Jessica Ouyang


CORWA: A Citation-Oriented Related Work Annotation Dataset
Xiangci Li | Biswadip Mandal | Jessica Ouyang
Proceedings of the 2022 Conference of the North American Chapter of the Association for Computational Linguistics: Human Language Technologies

Academic research is an exploratory activity to discover new solutions to problems. By this nature, academic research works perform literature reviews to distinguish their novelties from prior work. In natural language processing, this literature review is usually conducted under the “Related Work” section. The task of related work generation aims to automatically generate the related work section given the rest of the research paper and a list of papers to cite. Prior work on this task has focused on the sentence as the basic unit of generation, neglecting the fact that related work sections consist of variable length text fragments derived from different information sources. As a first step toward a linguistically-motivated related work generation framework, we present a Citation Oriented Related Work Annotation (CORWA) dataset that labels different types of citation text fragments from different information sources. We train a strong baseline model that automatically tags the CORWA labels on massive unlabeled related work section texts. We further suggest a novel framework for human-in-the-loop, iterative, abstractive related work generation.

An Alignment-based Approach to Text Segmentation Similarity Scoring
Gerardo Ocampo Diaz | Jessica Ouyang
Proceedings of the 26th Conference on Computational Natural Language Learning (CoNLL)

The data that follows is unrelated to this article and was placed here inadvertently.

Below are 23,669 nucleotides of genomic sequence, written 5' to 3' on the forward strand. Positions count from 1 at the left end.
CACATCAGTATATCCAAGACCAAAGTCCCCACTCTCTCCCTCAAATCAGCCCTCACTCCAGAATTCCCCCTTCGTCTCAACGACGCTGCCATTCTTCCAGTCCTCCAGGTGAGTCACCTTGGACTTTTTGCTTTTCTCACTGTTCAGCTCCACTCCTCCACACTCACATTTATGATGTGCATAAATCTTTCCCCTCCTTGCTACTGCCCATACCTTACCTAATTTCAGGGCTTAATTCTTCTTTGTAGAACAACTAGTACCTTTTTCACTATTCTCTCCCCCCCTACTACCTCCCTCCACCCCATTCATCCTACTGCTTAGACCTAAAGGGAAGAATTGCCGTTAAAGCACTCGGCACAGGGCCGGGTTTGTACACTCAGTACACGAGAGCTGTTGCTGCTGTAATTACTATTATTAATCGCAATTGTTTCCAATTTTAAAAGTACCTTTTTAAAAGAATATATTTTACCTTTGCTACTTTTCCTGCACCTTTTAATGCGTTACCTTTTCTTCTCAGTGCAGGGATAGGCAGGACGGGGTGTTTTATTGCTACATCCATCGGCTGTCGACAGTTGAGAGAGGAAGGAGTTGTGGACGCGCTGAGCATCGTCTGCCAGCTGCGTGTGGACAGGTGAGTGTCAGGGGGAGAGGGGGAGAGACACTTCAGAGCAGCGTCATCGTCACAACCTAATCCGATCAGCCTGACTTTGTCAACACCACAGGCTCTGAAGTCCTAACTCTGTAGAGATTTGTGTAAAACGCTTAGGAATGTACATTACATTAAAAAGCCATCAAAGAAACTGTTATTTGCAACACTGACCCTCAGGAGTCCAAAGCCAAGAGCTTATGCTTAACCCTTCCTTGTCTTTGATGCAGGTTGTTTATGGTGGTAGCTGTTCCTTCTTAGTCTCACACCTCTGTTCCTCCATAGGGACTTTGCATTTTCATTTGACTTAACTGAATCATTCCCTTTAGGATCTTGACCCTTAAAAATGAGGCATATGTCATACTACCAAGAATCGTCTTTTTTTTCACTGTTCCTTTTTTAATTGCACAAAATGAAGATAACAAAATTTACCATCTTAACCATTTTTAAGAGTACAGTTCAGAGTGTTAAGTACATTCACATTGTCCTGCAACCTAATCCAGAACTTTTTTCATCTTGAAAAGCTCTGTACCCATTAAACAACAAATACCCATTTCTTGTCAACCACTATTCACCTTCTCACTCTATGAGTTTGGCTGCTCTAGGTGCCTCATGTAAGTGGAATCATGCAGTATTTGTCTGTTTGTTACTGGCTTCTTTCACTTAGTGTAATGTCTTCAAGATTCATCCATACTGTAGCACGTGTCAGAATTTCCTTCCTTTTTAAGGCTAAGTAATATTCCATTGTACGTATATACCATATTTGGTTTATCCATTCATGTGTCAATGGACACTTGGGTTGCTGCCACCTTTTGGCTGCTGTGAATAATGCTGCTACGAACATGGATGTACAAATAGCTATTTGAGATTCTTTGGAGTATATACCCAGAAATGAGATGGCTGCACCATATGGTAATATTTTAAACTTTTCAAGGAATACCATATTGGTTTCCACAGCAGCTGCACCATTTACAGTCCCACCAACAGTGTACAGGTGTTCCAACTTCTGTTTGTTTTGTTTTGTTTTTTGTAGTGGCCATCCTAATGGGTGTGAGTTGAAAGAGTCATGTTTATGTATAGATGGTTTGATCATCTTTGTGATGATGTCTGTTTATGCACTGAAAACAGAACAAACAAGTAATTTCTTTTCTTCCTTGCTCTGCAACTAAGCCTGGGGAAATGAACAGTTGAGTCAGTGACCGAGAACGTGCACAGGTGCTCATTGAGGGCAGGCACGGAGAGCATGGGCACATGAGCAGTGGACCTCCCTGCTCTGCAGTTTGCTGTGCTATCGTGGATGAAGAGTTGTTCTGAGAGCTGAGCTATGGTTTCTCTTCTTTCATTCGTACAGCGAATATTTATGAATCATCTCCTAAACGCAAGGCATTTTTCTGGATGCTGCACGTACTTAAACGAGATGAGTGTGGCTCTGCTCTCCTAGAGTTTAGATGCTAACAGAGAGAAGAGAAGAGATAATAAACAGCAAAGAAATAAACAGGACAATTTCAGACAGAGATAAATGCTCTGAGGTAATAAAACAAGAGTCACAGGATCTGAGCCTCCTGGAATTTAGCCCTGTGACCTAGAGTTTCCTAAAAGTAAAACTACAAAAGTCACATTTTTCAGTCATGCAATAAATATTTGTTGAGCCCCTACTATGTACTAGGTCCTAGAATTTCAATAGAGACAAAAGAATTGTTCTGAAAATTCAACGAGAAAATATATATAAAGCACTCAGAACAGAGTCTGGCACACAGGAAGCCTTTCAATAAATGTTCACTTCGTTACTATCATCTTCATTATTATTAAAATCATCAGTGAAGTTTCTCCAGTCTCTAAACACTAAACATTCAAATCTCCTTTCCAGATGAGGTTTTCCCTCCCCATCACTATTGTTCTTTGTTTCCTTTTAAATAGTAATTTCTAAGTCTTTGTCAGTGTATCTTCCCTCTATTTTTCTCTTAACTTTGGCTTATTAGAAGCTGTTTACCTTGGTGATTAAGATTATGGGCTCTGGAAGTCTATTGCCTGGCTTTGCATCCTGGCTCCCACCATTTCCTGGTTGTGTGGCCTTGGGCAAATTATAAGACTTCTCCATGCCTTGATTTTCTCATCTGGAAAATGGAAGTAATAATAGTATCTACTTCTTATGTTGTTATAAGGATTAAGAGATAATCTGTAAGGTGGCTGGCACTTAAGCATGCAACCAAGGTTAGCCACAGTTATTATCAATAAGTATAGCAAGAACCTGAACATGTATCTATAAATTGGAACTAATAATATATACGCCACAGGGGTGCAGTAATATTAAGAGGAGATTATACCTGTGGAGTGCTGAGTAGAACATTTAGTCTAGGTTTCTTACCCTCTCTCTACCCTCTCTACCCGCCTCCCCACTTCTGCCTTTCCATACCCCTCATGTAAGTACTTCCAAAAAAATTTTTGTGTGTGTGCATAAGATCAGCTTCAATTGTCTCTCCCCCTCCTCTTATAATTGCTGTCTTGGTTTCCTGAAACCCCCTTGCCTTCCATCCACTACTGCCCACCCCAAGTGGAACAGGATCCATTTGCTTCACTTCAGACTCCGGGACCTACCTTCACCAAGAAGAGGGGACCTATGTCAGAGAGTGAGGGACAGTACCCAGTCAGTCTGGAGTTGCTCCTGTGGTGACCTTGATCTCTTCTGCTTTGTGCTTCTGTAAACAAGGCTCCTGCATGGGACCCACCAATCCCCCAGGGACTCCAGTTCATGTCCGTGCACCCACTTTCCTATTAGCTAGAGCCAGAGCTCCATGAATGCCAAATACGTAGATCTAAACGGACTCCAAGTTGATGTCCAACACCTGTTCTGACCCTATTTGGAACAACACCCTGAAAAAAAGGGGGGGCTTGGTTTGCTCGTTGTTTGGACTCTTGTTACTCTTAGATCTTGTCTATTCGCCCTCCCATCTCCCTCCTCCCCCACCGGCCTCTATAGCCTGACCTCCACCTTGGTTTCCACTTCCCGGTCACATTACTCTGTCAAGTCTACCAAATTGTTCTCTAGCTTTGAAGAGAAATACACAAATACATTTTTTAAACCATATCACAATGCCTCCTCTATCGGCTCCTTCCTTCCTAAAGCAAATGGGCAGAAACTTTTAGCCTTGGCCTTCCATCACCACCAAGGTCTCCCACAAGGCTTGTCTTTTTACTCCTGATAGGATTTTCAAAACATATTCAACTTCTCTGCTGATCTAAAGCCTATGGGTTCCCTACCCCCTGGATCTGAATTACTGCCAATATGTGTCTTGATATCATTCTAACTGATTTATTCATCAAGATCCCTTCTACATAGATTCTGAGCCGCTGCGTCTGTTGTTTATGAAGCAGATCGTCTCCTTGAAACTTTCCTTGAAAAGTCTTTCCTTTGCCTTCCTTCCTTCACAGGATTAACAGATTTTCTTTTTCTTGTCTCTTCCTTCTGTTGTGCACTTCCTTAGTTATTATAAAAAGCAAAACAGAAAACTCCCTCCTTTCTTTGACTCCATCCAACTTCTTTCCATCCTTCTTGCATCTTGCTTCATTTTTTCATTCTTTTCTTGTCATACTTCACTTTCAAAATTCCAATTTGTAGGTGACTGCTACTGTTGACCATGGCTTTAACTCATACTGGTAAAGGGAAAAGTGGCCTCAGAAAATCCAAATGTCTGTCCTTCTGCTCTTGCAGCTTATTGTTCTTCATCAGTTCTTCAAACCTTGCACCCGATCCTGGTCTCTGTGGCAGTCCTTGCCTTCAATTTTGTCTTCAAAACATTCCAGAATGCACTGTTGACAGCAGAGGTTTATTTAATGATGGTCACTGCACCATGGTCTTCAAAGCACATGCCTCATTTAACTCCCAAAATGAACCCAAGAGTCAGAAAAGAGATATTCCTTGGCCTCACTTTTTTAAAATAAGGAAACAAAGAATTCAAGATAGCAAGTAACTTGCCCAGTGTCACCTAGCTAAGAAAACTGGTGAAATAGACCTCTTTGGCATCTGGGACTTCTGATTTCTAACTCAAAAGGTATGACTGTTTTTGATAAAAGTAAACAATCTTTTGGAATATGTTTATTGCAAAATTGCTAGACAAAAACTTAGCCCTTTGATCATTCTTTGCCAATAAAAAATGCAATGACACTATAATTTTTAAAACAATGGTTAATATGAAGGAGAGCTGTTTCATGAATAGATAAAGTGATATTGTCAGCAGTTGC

Text segmentation is a natural language processing task with popular applications, such as topic segmentation, element discourse extraction, and sentence tokenization. Much work has been done to develop accurate segmentation similarity metrics, but even the most advanced metrics used today, B, and WindowDiff, exhibit incorrect behavior due to their evaluation of boundaries in isolation. In this paper, we present a new segment-alignment based approach to segmentation similarity scoring and a new similarity metric A. We show that A does not exhibit the erratic behavior of $ and WindowDiff, quantify the likelihood of B and WindowDiff misbehaving through simulation, and discuss the versatility of alignment-based approaches for segmentation similarity scoring. We make our implementation of A publicly available and encourage the community to explore more sophisticated approaches to text segmentation similarity scoring.


Lightweight Models for Multimodal Sequential Data
Soumya Sourav | Jessica Ouyang
Proceedings of the Eleventh Workshop on Computational Approaches to Subjectivity, Sentiment and Social Media Analysis

Human language encompasses more than just text; it also conveys emotions through tone and gestures. We present a case study of three simple and efficient Transformer-based architectures for predicting sentiment and emotion in multimodal data. The Late Fusion model merges unimodal features to create a multimodal feature sequence, the Round Robin model iteratively combines bimodal features using cross-modal attention, and the Hybrid Fusion model combines trimodal and unimodal features together to form a final feature sequence for predicting sentiment. Our experiments show that our small models are effective and outperform the publicly released versions of much larger, state-of-the-art multimodal sentiment analysis systems.

Detecting Hashtag Hijacking for Hashtag Activism
Pooneh Mousavi | Jessica Ouyang
Proceedings of the 1st Workshop on NLP for Positive Impact

Social media has changed the way we engage in social activities. On Twitter, users can participate in social movements using hashtags such as #MeToo; this is known as hashtag activism. However, while these hashtags can help reshape social norms, they can also be used maliciously by spammers or troll communities for other purposes, such as signal boosting unrelated content, making a dent in a movement, or sharing hate speech. We present a Tweet-level hashtag hijacking detection framework focusing on hashtag activism. Our weakly-supervised framework uses bootstrapping to update itself as new Tweets are posted. Our experiments show that the system adapts to new topics in a social movement, as well as new hijacking strategies, maintaining strong performance over time.